Advancing the health and well-being of animals and people

Principal Investigator:  Heinrich Lob

Department of Biomedical Sciences
Contact Information: Email:; Phone: 607-253-3677
Sponsor: American Heart Association- National Center
Grant Number: 12SDG9160010
Title: Central Mechanisms of Angiotensin-dependent Hypertension: NADPH Oxidase Insoforms and Endoplasmic Reticulum Stress
Annual Direct Cost: $70,000
Project Period: 01/01/2012-12/31/2015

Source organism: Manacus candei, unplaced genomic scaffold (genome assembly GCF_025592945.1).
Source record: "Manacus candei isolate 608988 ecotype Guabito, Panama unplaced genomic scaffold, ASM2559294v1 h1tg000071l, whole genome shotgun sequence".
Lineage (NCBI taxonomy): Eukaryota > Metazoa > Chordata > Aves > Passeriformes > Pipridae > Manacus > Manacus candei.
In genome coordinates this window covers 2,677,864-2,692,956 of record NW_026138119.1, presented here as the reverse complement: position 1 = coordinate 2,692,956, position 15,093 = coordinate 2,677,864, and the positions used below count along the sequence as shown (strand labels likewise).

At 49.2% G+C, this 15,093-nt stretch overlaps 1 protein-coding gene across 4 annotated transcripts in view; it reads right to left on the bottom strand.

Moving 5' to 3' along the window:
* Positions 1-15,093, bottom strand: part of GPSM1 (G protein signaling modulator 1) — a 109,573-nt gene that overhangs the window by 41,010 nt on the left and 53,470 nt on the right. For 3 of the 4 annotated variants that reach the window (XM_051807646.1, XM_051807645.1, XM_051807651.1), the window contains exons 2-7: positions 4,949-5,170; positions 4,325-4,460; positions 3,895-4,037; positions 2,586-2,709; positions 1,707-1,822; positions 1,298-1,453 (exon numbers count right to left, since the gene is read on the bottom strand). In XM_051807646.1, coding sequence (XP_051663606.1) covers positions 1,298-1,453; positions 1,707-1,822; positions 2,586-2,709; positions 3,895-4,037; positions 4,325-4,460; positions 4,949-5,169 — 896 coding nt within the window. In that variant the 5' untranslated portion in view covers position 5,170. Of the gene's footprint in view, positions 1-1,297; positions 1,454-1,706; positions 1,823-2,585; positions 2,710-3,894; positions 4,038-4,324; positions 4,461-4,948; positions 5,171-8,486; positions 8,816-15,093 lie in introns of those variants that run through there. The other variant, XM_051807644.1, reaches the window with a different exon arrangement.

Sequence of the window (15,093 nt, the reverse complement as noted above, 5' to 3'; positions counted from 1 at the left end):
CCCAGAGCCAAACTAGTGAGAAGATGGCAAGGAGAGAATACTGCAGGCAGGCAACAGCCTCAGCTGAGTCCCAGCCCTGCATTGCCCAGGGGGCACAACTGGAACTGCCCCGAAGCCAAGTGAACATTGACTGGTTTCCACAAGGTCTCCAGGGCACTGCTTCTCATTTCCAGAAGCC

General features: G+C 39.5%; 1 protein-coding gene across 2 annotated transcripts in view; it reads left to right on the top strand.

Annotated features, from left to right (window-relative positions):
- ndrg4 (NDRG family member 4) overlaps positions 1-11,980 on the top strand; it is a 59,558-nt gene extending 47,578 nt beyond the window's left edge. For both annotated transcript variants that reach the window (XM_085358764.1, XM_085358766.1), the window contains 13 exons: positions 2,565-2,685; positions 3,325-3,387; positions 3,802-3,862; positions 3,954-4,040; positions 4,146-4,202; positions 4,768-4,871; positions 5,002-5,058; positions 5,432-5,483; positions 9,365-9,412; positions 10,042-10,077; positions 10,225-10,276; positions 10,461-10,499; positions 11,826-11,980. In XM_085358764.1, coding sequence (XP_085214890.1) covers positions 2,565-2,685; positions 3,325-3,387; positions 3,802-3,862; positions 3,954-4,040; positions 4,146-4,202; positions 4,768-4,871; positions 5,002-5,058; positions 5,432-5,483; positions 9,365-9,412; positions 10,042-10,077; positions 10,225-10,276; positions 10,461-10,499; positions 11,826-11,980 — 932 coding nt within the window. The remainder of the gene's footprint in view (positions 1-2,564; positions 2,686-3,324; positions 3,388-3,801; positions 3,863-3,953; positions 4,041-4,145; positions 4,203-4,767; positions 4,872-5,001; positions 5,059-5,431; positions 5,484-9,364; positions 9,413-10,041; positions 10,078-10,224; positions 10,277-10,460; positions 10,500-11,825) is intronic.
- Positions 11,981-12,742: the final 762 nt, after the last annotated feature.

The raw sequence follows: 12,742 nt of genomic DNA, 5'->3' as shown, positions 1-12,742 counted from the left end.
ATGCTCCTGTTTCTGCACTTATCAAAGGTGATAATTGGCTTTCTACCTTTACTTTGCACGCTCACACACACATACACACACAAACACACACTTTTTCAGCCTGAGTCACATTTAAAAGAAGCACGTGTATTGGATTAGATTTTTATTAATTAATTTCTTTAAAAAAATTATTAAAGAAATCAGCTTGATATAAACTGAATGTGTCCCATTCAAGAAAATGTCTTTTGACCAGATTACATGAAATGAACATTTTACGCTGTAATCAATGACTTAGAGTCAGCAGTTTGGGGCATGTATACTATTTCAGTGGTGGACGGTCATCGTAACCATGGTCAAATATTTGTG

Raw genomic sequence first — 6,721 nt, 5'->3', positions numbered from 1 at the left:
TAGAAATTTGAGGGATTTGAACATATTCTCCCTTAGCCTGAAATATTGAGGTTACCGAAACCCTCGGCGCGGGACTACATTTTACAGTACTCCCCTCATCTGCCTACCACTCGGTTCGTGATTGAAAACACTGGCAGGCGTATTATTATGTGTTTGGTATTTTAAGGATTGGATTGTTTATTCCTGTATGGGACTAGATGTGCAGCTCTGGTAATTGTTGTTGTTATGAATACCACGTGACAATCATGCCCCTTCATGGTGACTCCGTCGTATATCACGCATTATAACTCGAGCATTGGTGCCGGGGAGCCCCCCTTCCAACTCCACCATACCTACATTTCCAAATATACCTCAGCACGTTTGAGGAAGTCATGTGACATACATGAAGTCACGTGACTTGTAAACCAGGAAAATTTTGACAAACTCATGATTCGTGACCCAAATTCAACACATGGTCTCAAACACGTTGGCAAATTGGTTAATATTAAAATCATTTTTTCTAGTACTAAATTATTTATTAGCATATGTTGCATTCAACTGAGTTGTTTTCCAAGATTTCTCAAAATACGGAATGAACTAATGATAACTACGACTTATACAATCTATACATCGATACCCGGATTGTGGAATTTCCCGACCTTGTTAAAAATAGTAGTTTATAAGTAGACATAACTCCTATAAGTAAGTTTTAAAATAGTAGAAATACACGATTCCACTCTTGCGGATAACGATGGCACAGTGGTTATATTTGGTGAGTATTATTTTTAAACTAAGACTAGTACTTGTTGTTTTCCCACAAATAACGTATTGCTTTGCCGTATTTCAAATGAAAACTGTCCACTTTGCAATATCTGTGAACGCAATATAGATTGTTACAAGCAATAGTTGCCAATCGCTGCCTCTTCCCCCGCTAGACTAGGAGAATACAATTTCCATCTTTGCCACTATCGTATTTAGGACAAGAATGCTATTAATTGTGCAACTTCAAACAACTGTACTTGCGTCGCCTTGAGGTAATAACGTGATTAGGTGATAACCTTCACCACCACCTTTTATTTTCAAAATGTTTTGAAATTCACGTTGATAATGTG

DESCRIPTION (provided by applicant): Reactive oxygen species (ROS) are metabolites of oxygen that contribute to the pathogenesis of numerous cardiovascular diseases including hypertension. Recent studies show that superoxide in the circumventricular subfornical organ (SFO), a brain region that lacks a blood-brain-barrier and is critical in cardiovascular regulation, causes vascular T cell infiltration and hypertension. The NADPH oxidase (Nox) is a key source of oxidative stress in the SFO. However, the molecular mechanisms by which Ang-II is linked to specific Nox homologue activation in the SFO, and how this translates to sympathetic activation, peripheral inflammation and hypertension is not known. The endoplasmatic reticulum (ER) is specialized in the synthesis and modification of proteins, and plays an important role in cell signaling processes involving Ca2+ and ROS. Changes in Ca2+ homeostasis, redox homeostasis or increased protein load - all effects of Ang-II stimulation - lead to "ER stress". This triggers an adaptive program known as the unfolded protein response (UPR), which is a series of signaling cascades designed to re-establish ER homeostasis. It is thought that long-term activation of the UPR leads to chronic diseases such as diabetes, obesity, heart failure and atherosclerosis, all known to involve oxidative stress. However, the role of ER stress in hypertension is not known. Our recent data show that "slow-pressor" Ang-II hypertension, a chronic mouse model that recapitulates key features of essential human essential hypertension, causes ER stress in the SFO. I will address the central hypothesis that slow pressor Ang-II HTN involves Nox2 and/or Nox4-dependent ER stress in the SFO, and this leads to sympathoexcitation, peripheral inflammation and HTN.